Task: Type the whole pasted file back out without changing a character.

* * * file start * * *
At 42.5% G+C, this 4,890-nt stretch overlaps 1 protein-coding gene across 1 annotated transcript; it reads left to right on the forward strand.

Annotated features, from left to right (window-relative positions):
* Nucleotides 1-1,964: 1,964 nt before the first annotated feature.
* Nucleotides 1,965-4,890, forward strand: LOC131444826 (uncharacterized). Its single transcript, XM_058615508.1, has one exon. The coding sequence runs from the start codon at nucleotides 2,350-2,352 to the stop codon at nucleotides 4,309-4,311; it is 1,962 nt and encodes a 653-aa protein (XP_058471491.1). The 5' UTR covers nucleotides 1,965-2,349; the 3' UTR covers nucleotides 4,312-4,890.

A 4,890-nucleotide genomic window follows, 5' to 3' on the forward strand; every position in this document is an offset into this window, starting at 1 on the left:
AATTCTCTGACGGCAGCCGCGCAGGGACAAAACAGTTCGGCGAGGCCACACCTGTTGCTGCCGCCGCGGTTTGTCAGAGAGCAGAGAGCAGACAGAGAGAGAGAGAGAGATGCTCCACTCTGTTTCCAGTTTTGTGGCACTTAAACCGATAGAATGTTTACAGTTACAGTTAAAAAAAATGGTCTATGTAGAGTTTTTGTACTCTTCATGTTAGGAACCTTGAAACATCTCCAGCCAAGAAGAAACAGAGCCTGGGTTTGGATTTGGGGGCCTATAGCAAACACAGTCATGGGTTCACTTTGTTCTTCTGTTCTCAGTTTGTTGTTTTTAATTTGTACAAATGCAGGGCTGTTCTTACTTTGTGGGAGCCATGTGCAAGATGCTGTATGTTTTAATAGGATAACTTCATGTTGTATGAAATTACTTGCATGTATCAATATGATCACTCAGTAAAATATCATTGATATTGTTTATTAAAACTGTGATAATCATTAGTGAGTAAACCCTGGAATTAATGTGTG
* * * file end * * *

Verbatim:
At 42.5% G+C, this 4,890-nt stretch overlaps 1 protein-coding gene across 1 annotated transcript; it reads left to right on the forward strand.

Annotated features, from left to right (window-relative positions):
* Nucleotides 1-1,964: 1,964 nt before the first annotated feature.
* Nucleotides 1,965-4,890, forward strand: LOC131444826 (uncharacterized). Its single transcript, XM_058615508.1, has one exon. The coding sequence runs from the start codon at nucleotides 2,350-2,352 to the stop codon at nucleotides 4,309-4,311; it is 1,962 nt and encodes a 653-aa protein (XP_058471491.1). The 5' UTR covers nucleotides 1,965-2,349; the 3' UTR covers nucleotides 4,312-4,890.

A 4,890-nucleotide genomic window follows, 5' to 3' on the forward strand; every position in this document is an offset into this window, starting at 1 on the left:
AATTCTCTGACGGCAGCCGCGCAGGGACAAAACAGTTCGGCGAGGCCACACCTGTTGCTGCCGCCGCGGTTTGTCAGAGAGCAGAGAGCAGACAGAGAGAGAGAGAGAGATGCTCCACTCTGTTTCCAGTTTTGTGGCACTTAAACCGATAGAATGTTTACAGTTACAGTTAAAAAAAATGGTCTATGTAGAGTTTTTGTACTCTTCATGTTAGGAACCTTGAAACATCTCCAGCCAAGAAGAAACAGAGCCTGGGTTTGGATTTGGGGGCCTATAGCAAACACAGTCATGGGTTCACTTTGTTCTTCTGTTCTCAGTTTGTTGTTTTTAATTTGTACAAATGCAGGGCTGTTCTTACTTTGTGGGAGCCATGTGCAAGATGCTGTATGTTTTAATAGGATAACTTCATGTTGTATGAAATTACTTGCATGTATCAATATGATCACTCAGTAAAATATCATTGATATTGTTTATTAAAACTGTGATAATCATTAGTGAGTAAACCCTGGAATTAATGTGTG